However, the thrust of Everest's argument is that because the 1992 Dallas County UEFJA judgment is “nothing more than the New Mexico judgment itself filed under the UEFJA,” Everest's request in its original petition, which was filed within two years of the date the 1992 Dallas County UEFJA judgment became dormant and asserted a receivership action under section 31.002(b)(3) of the Texas Civil Practice and Remedies Code, constituted an “action of debt” for purposes of reviving the 1992 Dallas County UEFJA judgment. Ware argues Everest's original petition was solely a common law action to domesticate and enforce the 1990 New Mexico judgment and was barred by limitations pursuant to section 16.066(b).
        Under section 31.002, a judgment creditor is entitled to aid from the court, including appointment of a receiver, to obtain satisfaction on a judgment. See id. 31.002(a)-(b). Such a pleading can also revive a dormant judgment. See id. 31.006; In re Brints, 227 B.R. 94, 96 (Bankr. N.D. Tex. 1998) (new suit based on original judgment brought against judgment debtor is “action of debt”). However, rule 47 of the Texas Rules of Civil Procedure provides that an original petition which sets forth a claim for relief shall contain “a short statement of the cause of action sufficient to give fair notice of the claim involved,” as well as a demand for judgment for all “relief to which the party deems himself entitled.” Tex. R. Civ. P. 47. As we concluded above, the 1990 New Mexico judgment and the 1992 Dallas County UEFJA judgment are two separate judgments. Everest's original petition referred only to the 1990 New Mexico judgment and made no reference to the 1992 Dallas County UEFJA judgment. Thus, on its face, Everest's original petition did not provide “fair notice” of any claim, or demand any relief, respecting the 1992 Dallas County UEFJA judgment.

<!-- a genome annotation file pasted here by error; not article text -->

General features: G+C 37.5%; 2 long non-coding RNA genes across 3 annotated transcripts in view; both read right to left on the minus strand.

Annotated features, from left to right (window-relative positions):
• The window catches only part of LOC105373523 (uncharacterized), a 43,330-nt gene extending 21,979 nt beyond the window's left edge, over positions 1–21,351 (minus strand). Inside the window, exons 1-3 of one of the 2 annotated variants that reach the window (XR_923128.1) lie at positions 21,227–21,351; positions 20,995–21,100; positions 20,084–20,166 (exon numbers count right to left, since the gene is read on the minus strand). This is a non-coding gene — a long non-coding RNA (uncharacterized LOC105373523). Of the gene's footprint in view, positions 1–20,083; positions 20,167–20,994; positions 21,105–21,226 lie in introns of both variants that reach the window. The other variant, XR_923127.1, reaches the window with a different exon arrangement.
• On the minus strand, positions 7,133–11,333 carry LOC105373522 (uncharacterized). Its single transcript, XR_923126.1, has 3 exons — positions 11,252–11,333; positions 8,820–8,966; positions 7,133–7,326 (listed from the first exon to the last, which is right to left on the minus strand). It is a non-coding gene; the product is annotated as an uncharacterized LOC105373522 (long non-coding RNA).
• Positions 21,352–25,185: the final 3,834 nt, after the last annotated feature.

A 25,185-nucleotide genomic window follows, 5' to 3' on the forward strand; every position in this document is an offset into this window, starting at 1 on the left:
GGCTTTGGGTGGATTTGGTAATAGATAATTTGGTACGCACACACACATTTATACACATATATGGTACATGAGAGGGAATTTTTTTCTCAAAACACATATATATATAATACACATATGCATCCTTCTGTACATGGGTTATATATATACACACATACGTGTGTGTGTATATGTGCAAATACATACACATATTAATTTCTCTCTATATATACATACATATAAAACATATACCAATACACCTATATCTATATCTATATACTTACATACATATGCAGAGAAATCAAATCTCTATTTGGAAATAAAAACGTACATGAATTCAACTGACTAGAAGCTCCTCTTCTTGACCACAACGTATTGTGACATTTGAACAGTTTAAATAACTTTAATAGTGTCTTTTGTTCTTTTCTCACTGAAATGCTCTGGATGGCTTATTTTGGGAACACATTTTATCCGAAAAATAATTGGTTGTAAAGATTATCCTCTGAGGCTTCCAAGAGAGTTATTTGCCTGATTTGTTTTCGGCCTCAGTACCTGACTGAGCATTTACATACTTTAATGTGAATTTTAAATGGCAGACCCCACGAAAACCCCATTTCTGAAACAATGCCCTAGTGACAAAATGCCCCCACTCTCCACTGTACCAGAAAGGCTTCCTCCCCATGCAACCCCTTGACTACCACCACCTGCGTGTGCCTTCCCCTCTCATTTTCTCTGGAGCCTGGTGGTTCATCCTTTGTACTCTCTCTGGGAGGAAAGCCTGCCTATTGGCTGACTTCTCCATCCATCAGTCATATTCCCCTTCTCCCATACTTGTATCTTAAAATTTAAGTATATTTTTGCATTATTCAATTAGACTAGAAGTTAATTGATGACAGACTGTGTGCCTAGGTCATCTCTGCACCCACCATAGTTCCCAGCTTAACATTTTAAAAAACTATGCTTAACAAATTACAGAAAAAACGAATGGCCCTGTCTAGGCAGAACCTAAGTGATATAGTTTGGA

We conclude that Everest's July 23, 2004 original petition constituted solely a common law action to domesticate and enforce the 1990 New Mexico judgment. Because that action was filed more than ten years after the 1990 New Mexico judgment was rendered, that action was barred by limitations pursuant to section 16.066(b) of the Texas Civil Practice and Remedies Code on the date
it was filed.
        b. Everest's December 6, 2004 First Amended Original Petition
                i. Time to Revive Dormant Judgment and Tolling